Support for Local Kids with Diabetes
Douglas County children with diabetes and their families are receiving support, education, access to resources and more through a program offered by Mercy Foundation in collaboration with Mercy Medical Center, Cow Creek Health and Wellness Center and Douglas Education Service District school nurse program.
The Diabetes Youth Program began in 2018 as a support program for children with Type 1 diabetes, but it wasn’t long before it was growing into much more.
“We realized early on that the need went beyond providing support in a social setting,” says the program’s coordinator, Jamie Vanassche. “Type 1 diabetes is a complex disease and families can feel very challenged trying to coordinate all of the pieces. We found there was a significant need for education, making connections with professionals outside of the community as well as just general community awareness.”
Having type 1 diabetes can make children and their parents feel isolated. By bringing local children with diabetes and their families together with other families facing similar challenges they have an opportunity to connect and share.
The meetings are held monthly and alternate between a fun activity — such as bowling, skating or a movie – and an educational session, where topics range from checking blood sugar and playing sports with diabetes to nutrition education and food tastings.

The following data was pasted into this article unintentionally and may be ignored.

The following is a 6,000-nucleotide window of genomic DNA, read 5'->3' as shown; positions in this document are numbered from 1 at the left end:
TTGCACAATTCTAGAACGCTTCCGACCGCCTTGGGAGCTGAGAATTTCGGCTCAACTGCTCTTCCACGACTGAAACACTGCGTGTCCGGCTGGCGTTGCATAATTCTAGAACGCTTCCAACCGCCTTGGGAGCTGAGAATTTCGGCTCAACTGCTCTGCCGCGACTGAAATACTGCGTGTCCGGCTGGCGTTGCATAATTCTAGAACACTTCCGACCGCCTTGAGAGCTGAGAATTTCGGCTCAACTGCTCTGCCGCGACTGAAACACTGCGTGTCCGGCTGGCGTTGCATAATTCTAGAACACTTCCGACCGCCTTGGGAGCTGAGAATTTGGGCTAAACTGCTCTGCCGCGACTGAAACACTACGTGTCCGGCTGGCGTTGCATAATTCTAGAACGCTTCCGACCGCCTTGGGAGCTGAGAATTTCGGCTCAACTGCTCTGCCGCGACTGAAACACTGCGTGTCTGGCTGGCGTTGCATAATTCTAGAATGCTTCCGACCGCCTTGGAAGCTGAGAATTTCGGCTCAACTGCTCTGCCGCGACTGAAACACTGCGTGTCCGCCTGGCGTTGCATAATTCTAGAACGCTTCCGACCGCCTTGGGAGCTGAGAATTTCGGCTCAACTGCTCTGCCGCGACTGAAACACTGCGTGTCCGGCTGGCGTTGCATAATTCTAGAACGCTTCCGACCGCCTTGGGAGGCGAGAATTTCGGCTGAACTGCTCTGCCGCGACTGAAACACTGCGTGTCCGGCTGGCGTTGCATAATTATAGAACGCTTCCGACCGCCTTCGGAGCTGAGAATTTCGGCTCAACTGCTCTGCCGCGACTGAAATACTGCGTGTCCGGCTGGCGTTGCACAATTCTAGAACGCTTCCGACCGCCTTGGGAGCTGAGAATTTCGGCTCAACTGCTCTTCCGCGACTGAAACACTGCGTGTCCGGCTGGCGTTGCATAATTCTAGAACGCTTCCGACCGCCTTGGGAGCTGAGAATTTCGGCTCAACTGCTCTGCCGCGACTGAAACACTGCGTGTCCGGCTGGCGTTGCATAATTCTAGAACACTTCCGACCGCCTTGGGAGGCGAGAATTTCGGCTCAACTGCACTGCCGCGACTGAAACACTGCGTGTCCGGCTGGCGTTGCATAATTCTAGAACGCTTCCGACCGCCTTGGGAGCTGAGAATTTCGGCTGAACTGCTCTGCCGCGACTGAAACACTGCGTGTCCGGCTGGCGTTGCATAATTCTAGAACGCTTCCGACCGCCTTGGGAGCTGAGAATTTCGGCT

In addition to the meetings, the Cow Creek Health and Wellness Center offers access to its Tele-Psych program to support the behavioral and mental health needs of children with diabetes and their families.
They also have access to Vanassche, a diabetes paraprofessional. “I’m there to help the families however I can. I put them in touch with local resources, help contact providers and provide general case management,” she says.
While COVID-19 required meetings to be held online last year, Vanassche says she is gradually reintroducing safe in person gatherings. She says the program started with 42 kids and is now just under 60. Participants range in age from 3 to 17.
According to the CDC, Type 1 diabetes affects approximately 22 out of every 100,000 children ages 0-14. It is an auto-immune disease that requires a life-long dependence on insulin and has a significant impact on a person’s daily life. In Douglas County, Vanassche says, an average four to six children are diagnosed with Type 1 diabetes annually.
Thanks to Mercy Foundation’s Youth Diabetes program, those children and their families now have access to an important resource to help them manage their disease and live a fuller life.
For information about the program, visit https://www.mercygiving.org/youth-diabetes.html or contact: